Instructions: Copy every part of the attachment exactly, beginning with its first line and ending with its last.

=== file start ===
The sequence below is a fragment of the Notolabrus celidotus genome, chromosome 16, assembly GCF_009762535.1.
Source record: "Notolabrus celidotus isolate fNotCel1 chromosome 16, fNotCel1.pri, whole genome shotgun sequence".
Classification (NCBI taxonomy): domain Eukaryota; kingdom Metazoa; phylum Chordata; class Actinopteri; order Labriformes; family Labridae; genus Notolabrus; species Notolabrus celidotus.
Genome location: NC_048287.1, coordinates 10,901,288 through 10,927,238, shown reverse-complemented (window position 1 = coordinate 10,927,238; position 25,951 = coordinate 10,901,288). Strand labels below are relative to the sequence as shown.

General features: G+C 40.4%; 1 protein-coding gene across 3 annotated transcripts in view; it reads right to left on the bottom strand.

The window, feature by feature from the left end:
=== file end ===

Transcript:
The sequence below is a fragment of the Notolabrus celidotus genome, chromosome 16, assembly GCF_009762535.1.
Source record: "Notolabrus celidotus isolate fNotCel1 chromosome 16, fNotCel1.pri, whole genome shotgun sequence".
Classification (NCBI taxonomy): domain Eukaryota; kingdom Metazoa; phylum Chordata; class Actinopteri; order Labriformes; family Labridae; genus Notolabrus; species Notolabrus celidotus.
Genome location: NC_048287.1, coordinates 10,901,288 through 10,927,238, shown reverse-complemented (window position 1 = coordinate 10,927,238; position 25,951 = coordinate 10,901,288). Strand labels below are relative to the sequence as shown.

General features: G+C 40.4%; 1 protein-coding gene across 3 annotated transcripts in view; it reads right to left on the bottom strand.

The window, feature by feature from the left end: